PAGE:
Early this morning, around 1 a.m., the Senate took a major step toward passing Harry Reid's roughly 2,400-page, $871 billion health care reform compromise. The strictly partisan vote was 60 to 40. Sen. Kennedy's widow Victoria looked on from the Senate gallery as the senators voted from their desks. The Senate should pass its version of health care reform by Christmas.
Lesson for the future: If you want to make major changes to the American welfare state, it helps to have 60 senators on your team.
It also helps when you're willing to make questionable side deals with senators to gain their support. Robert Pear:
Items were inserted into the bill by the Senate majority leader, Harry Reid, Democrat of Nevada, to get or keep the support of various lawmakers. He needs support from all 60 members of his caucus to overcome a Republican filibuster and pass the bill by his self-imposed Christmas deadline.
Senator Ben Nelson, Democrat of Nebraska, was the critical final Democrat to endorse the bill. He obtained tighter restrictions on insurance coverage of abortion, and additional Medicaid money and other benefits for his state.
Another item in the package would increase Medicare payments to hospitals and doctors in any state where at least 50 percent of the counties are "frontier counties," defined as those having a population density less than six people per square mile.
And which are the lucky states? The bill gives no clue. But the Congressional Budget Office has determined that Montana, North Dakota, South Dakota, Utah and Wyoming meet the criteria.
Another provision would give $100 million to an unnamed "health care facility" affiliated with an academic health center at a public research university in a state where there is only one public medical and dental school.
Senators and their aides said on Sunday that they were not sure who would qualify for this money or who had requested it.
A comprehensive list of the side-deals can be found here.
In his column today, Robert J. Samuelson has some pungent criticisms of Obamacare:
Even if Congress passes legislation -- a good bet -- the finished product will fall far short of Obama's extravagant promises. It will not cover everyone. It will not control costs. It will worsen the budget outlook. It will lead to higher taxes. It will disrupt how, or whether, companies provide insurance for their workers. As the real-life (as opposed to rhetorical) consequences unfold, they will rebut Obama's claim that he has "solved" the health care problem. His reputation will suffer.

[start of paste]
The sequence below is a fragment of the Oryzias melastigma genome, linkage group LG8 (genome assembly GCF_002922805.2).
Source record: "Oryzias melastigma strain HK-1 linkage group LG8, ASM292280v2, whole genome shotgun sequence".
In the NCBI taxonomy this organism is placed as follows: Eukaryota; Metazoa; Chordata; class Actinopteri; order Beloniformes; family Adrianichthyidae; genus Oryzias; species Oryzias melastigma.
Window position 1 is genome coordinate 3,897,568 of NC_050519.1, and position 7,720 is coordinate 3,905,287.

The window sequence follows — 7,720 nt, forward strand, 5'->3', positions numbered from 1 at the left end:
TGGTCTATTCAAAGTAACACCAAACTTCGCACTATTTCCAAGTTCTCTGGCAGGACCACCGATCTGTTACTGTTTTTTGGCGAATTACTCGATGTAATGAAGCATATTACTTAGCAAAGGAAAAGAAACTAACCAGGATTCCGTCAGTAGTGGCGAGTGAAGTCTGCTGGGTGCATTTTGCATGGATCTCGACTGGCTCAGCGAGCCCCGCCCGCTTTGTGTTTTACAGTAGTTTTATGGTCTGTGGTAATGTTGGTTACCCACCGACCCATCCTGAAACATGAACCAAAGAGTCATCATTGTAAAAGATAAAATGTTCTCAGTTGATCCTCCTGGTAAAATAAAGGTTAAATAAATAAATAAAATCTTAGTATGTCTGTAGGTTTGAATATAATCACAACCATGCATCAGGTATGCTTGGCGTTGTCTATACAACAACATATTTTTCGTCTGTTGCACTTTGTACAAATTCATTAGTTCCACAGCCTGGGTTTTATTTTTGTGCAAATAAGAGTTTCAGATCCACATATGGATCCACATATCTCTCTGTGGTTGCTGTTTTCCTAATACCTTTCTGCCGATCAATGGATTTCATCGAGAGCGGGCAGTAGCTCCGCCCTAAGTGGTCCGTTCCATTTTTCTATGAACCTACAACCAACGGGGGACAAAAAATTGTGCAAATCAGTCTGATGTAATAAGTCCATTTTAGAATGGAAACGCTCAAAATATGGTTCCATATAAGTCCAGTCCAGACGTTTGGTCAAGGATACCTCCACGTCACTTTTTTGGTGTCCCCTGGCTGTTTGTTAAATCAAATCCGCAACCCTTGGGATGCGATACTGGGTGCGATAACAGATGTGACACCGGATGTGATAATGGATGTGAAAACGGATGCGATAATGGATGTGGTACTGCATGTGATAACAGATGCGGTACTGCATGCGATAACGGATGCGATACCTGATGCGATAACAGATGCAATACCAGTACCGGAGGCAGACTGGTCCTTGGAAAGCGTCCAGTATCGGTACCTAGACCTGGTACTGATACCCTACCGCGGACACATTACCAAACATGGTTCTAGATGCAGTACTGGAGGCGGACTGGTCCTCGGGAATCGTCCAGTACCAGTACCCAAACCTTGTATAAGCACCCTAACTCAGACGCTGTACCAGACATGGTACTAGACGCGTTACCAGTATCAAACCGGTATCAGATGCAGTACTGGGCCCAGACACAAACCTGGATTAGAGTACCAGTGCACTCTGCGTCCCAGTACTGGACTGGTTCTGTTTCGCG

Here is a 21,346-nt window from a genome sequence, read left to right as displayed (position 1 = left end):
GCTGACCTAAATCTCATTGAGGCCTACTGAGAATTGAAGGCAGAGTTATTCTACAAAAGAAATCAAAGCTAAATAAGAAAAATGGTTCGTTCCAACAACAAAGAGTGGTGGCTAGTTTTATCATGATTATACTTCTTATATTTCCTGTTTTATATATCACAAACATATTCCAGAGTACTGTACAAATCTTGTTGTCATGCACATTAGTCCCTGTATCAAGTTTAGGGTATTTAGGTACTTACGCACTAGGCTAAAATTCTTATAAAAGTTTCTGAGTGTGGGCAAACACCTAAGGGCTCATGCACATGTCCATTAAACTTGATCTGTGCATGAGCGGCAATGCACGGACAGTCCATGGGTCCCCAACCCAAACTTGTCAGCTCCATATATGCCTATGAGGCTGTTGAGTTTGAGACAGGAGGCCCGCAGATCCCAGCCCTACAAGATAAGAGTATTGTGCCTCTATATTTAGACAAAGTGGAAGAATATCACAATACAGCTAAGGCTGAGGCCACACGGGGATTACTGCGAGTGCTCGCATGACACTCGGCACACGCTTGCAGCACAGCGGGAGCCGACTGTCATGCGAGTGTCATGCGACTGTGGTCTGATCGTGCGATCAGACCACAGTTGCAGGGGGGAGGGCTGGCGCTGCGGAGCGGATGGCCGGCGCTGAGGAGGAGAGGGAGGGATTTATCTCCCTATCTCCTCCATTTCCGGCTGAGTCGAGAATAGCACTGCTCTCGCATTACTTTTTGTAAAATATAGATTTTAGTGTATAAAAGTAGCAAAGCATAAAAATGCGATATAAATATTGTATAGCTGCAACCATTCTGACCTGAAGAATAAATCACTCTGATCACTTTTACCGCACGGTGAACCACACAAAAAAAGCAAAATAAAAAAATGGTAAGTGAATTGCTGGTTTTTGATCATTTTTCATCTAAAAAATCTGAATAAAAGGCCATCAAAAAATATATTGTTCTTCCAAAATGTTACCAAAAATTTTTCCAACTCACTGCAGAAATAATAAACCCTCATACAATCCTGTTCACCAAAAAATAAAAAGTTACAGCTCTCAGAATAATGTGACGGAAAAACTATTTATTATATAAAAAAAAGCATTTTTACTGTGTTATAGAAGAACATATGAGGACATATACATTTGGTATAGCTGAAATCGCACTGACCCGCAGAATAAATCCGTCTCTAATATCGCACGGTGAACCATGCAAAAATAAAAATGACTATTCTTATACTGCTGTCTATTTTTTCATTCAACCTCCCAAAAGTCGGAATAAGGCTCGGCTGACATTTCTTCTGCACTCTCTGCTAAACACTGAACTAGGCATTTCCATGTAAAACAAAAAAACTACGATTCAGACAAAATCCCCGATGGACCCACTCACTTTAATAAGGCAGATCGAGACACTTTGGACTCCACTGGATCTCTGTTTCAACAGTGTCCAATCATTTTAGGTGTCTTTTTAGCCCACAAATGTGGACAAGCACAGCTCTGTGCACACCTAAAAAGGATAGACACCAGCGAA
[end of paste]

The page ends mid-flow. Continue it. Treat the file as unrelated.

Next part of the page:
And one of the more persuasive speeches against the Reid bill came from none other than Olympia Snowe:
This bill has taken a dramatically different direction since the Finance Committee bill - it is now 1,200 pages longer and includes a new employer mandate that could annihilate the job growth potential that is so vital to our economic recovery. As the Small Business & Entrepreneurship Council has stated, this mandate "will only burden firms with more costs and red tape which means they will not grow, invest, or create jobs."
This bill also creates the CLASS Act on long term care insurance, a brand new program which the Medicare Actuary has said is projected to go into the red just five years after it begins paying out benefits. And the legislation requires a $90 billion increase in Medicare payroll taxes - a provision that was not part of the bill I voted for in Finance Committee - that predominately affects the self-employed and the very same small business owners we are counting on to create new jobs and lead us out of this recession. And that's just to name a few of the vital issues.